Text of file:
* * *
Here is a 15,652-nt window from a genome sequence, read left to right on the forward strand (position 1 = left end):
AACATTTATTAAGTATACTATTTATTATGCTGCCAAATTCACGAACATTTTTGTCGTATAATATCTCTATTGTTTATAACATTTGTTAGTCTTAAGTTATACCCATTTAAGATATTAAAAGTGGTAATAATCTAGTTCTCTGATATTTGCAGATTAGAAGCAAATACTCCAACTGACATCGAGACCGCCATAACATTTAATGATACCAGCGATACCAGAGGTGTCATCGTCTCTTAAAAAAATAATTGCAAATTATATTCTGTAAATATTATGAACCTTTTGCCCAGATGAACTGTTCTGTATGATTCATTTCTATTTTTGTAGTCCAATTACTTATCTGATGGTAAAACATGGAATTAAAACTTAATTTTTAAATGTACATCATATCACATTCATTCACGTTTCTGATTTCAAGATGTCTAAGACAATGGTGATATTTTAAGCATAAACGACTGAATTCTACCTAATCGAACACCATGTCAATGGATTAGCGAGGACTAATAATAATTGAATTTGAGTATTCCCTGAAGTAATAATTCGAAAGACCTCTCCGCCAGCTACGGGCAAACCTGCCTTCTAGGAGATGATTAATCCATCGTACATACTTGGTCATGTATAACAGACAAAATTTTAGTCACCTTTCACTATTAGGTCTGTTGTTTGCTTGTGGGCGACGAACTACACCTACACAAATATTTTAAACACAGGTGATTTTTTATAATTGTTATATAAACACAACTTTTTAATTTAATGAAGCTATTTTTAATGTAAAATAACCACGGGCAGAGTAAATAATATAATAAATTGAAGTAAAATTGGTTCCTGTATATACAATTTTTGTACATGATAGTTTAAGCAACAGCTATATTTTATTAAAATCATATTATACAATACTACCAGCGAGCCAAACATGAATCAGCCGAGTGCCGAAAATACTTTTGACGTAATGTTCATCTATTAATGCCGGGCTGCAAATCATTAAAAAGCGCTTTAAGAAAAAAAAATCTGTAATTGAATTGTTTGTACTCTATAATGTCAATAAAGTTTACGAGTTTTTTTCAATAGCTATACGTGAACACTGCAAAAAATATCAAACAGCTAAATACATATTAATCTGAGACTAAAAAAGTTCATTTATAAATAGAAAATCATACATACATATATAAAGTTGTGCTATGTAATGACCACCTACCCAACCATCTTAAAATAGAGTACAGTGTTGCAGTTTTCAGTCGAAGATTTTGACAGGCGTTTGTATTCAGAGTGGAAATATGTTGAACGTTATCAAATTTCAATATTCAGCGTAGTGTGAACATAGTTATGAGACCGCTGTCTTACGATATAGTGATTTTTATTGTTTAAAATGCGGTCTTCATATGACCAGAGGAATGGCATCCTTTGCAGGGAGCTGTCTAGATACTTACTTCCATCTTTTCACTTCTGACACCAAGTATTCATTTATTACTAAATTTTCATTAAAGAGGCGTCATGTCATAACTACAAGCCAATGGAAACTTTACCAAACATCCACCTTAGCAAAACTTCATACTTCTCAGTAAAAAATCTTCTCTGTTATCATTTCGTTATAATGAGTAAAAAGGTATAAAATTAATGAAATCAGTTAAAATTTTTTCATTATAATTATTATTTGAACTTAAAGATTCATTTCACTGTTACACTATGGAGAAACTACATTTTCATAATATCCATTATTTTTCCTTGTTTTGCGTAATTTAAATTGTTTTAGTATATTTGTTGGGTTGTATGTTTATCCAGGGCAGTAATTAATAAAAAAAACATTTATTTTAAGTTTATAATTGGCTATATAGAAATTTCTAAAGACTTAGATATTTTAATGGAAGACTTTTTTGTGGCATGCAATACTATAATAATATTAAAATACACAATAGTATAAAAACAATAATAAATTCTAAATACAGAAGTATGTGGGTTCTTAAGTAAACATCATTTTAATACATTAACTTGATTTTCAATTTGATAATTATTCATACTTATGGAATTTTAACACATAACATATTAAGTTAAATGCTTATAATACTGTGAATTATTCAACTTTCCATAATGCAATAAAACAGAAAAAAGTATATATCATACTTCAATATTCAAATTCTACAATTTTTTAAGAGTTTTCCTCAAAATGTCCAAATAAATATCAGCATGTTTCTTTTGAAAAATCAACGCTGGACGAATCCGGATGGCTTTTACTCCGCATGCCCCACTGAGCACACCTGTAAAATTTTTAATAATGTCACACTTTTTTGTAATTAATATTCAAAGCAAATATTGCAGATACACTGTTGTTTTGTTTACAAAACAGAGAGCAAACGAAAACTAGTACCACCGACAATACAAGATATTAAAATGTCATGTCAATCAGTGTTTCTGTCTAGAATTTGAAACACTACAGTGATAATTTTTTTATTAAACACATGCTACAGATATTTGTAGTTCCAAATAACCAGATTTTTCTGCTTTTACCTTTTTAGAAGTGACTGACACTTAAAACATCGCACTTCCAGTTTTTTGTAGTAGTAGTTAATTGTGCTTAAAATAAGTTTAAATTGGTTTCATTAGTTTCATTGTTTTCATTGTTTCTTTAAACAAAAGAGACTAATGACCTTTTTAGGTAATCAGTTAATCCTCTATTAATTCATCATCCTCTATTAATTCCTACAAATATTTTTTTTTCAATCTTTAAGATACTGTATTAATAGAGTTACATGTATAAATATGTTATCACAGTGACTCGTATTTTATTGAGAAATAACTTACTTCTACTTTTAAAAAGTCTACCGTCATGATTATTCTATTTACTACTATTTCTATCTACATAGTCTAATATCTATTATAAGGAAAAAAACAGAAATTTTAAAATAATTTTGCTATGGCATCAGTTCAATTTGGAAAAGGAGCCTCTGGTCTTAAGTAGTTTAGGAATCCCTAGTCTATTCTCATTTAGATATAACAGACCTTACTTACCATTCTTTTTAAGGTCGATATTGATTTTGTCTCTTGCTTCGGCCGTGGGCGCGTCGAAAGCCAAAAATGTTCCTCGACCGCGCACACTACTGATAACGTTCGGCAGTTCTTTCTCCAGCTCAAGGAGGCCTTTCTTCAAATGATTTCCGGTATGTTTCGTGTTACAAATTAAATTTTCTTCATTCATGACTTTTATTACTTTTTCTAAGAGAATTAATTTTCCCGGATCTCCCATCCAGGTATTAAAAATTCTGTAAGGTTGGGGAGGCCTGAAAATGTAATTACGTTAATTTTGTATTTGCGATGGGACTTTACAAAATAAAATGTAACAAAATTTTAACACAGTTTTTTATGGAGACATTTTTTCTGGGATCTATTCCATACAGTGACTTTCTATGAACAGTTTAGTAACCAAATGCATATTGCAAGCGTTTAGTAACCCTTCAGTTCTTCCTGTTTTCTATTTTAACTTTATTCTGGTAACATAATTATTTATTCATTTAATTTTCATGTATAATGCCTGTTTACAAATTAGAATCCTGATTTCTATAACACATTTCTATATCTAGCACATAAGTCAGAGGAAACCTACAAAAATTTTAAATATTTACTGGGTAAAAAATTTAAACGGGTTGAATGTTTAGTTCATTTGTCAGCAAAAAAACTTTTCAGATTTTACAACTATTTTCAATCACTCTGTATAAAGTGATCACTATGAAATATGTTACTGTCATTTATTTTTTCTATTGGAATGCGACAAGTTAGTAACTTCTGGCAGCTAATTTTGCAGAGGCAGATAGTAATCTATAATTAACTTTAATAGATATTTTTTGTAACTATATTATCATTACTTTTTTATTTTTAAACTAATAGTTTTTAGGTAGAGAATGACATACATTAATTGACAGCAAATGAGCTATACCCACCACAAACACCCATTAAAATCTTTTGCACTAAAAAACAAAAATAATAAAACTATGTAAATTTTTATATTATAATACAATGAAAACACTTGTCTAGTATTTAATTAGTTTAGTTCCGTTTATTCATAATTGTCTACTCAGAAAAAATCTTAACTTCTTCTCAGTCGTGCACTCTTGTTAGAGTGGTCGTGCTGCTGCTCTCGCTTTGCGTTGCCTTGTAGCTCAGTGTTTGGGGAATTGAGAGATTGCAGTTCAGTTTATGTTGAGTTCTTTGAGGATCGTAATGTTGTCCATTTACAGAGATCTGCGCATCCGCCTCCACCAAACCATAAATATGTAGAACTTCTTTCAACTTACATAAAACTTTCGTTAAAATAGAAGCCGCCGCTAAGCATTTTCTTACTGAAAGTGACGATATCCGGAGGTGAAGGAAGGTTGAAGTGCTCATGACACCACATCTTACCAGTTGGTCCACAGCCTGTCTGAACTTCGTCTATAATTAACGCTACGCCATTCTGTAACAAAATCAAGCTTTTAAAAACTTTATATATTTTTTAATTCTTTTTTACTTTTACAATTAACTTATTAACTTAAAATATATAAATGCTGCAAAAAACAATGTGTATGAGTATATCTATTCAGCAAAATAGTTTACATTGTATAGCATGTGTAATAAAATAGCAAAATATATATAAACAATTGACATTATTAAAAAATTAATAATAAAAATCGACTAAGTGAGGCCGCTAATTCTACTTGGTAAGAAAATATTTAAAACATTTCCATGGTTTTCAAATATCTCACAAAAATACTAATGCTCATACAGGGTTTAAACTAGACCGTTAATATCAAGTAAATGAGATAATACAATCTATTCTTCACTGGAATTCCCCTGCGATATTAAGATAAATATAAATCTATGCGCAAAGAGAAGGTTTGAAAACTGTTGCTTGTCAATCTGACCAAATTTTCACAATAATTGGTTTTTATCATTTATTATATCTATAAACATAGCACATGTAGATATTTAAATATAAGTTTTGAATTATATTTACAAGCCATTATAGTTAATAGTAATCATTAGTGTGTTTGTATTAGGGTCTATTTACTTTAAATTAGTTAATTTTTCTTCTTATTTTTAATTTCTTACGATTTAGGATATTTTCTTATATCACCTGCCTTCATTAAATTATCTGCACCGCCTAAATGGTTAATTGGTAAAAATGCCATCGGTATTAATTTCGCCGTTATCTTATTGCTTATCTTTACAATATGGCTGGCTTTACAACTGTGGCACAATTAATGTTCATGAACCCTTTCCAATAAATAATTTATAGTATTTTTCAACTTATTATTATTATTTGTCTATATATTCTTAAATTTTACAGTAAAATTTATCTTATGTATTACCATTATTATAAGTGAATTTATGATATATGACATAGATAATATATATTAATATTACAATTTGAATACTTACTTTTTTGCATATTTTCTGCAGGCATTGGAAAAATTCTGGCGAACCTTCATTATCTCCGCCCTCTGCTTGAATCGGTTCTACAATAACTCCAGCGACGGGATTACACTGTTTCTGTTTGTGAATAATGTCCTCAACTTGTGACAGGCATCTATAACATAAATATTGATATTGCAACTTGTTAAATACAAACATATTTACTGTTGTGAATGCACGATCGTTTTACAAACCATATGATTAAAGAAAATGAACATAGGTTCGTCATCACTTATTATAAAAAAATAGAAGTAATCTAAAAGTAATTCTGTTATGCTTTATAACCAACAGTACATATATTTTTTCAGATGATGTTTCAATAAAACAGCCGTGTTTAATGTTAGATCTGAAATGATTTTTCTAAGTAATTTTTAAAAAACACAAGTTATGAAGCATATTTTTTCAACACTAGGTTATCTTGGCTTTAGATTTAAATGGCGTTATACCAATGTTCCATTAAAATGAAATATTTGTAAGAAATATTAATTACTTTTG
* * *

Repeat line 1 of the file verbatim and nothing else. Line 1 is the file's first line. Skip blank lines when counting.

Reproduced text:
Here is a 15,652-nt window from a genome sequence, read left to right on the forward strand (position 1 = left end):